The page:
This site is entirely user-supported. See how you can help.
We don't have any photos of this building yet. Why don't you be the first to send us one?
Latitude: 50.9308 / 50°55'51"N
Longitude: -3.4059 / 3°24'21"W
OS Eastings: 301298
OS Northings: 115539
OS Grid: ST012155
Mapcode National: GBR LM.PNZ2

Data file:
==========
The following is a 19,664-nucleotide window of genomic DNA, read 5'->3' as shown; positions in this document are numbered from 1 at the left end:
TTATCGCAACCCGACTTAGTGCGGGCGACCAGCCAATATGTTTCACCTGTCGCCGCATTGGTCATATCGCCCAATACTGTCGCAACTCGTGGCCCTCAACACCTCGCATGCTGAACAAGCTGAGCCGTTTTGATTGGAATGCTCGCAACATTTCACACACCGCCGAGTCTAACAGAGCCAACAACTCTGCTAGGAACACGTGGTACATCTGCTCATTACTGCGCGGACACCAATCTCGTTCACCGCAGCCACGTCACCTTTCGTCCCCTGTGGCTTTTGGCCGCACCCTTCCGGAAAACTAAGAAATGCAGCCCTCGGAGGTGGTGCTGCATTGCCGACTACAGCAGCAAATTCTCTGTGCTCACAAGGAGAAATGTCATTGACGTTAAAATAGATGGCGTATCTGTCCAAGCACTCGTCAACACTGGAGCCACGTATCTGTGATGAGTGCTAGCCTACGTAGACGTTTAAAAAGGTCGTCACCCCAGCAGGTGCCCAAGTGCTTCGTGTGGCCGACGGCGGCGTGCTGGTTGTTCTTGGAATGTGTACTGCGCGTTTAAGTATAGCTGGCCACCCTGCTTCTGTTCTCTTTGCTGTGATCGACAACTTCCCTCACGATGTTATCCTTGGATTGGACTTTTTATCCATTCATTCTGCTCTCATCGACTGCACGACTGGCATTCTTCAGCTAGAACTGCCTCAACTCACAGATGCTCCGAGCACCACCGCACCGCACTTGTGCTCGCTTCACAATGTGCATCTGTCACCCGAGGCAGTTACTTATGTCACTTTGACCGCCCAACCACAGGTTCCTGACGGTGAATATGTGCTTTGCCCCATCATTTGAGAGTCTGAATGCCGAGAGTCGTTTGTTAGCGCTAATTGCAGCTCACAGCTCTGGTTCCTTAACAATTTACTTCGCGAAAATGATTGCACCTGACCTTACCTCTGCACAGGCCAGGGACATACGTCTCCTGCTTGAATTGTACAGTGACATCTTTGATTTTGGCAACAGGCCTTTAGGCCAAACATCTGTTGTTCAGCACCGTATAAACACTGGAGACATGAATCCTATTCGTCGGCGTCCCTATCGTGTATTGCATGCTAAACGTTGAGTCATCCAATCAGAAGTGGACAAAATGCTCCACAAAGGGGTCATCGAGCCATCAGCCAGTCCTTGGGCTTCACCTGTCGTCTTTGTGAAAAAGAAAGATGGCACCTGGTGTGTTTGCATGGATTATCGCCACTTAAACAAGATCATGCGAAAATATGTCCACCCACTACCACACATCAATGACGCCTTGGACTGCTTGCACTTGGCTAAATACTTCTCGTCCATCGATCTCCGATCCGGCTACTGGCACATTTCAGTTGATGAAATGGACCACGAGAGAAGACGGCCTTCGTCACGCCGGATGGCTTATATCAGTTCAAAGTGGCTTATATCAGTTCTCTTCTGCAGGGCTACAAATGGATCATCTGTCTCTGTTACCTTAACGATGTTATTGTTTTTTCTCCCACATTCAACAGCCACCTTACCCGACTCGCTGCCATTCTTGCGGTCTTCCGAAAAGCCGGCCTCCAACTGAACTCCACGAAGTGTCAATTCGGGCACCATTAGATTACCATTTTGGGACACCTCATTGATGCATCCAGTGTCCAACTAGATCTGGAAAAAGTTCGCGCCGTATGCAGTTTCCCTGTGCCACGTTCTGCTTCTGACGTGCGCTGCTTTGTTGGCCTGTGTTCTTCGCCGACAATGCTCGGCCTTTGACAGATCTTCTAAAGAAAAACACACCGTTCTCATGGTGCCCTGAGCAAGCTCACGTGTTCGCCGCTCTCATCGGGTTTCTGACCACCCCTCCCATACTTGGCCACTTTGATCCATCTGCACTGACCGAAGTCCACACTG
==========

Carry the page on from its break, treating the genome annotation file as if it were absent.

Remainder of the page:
Mapcode Global: FRA 36RN.2Y8
Entry Name: Uplowman Court Farmhouse
Listing Date: 5 April 1966
Source: Historic England
Source ID: 1325911
English Heritage Legacy ID: 96034
Location: Uplowman, Mid Devon, Devon, EX16
District: Mid Devon
Civil Parish: Uplowman
Traditional County: Devon
Lieutenancy Area (Ceremonial County): Devon
Church of England Parish: Uplowman St Peter
Church of England Diocese: Exeter
ST 01 NW
Uplowman Court Farmhouse